We are so accustomed to our impatient way of life that we do not expect much from the moment.  Every attempt to 'live it through' or to 'stay with it' is so contrary to our usual habits that all our impulses rise up in protest.  But when discipline keeps us faithful, we slowly begin to sense that something so deep, so mysterious, and so creative is happening here and now that we are drawn toward it - not by our impulses but by the Holy Spirit" (Compassion, page 105).

It is true that prayer is not an easy enterprise.

The spiritual life will always be a battle.

There always will be obstacles that are necessary to overcome if we wish to live a life of prayer.

First of all, many people struggle with distractions when they pray.  I have always encouraged people to be patient when they are distracted. However, it is true that distractions are rather normal, especially for all those who are beginning to develop a prayer life. 

Personal discipline, choosing a suitable place, using a good text when necessary and selecting a proper time for prayer are all important aspects when determined to overcome distractions in prayer.

Secondly, aridity is another major obstacle that people struggle to overcome.  However, it must be understood that spiritual dryness is a normal road of purification that the Lord uses in order to bring us to greater heights of the spiritual life. 

The quality of prayer must not be measured by personal feelings.  Feelings come and go.  Our personal experience of God through prayer will fill us with peace and provide renewal and strength, but it is important that we leave consolations to the will of God.

Thirdly, many people become impatient with God because they want instant answers.  God is not a computer.  Our God is a loving Father who knows all of our needs.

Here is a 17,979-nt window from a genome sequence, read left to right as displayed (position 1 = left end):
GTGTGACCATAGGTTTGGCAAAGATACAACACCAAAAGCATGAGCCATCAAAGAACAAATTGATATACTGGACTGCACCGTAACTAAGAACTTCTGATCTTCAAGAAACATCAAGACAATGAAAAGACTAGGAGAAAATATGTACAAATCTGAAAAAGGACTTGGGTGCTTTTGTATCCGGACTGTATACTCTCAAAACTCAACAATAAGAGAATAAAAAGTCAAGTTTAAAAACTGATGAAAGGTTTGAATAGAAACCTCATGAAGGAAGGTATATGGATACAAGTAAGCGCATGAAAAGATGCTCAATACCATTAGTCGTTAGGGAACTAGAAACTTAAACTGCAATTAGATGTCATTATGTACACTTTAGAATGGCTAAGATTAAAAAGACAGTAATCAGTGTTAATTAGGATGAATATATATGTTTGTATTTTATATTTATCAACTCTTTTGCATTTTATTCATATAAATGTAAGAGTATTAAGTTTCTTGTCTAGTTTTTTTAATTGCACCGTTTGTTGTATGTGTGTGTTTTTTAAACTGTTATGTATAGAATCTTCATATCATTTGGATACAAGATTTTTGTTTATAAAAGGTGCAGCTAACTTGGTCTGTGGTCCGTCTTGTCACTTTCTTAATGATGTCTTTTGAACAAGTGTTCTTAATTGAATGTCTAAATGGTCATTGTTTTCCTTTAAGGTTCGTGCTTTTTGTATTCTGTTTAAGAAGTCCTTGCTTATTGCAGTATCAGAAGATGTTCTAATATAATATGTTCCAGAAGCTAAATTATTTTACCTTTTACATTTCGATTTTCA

Finally, probably the biggest obstacle is that most people are just too busy.  Too many people are like Martha, "anxious and worried about many things" (Luke 10: 41).  We leave prayer to the last moment of the day or when all of our own efforts fail.   

As I wrote in my book Get Serious! - A Survival Guide for Serious Catholics, I honestly do not know what it takes for people to really want to pray.  Perhaps spiritual thirst is a gift.  However, we need to remember the words of Sacred Scripture.  "The nearer you go to God, the nearer he will come to you" (James 4:8).

Persist on praying no matter what.  Persevere in your daily prayer routine and let the Holy Spirit take it from there.  If you feel that your faith is weak, ask the Holy Spirit to deepen your faith.

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Father James Farfaglia is the Pastor of Our Lady of Guadalupe Catholic Church in Corpus Christi, TX.  Visit him on the web at www.fatherjames.org.

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Pope Francis calls for your 'Prayer and Action'


© 2014 - Distributed by THE NEWS CONSORTIUM

Pope Francis Prayer Intentions for March 2014
Respect for Women:
That all cultures may respect the rights and dignity of women.
Vocations: That many young people may accept the Lordís invitation to consecrate their lives to proclaiming the Gospel.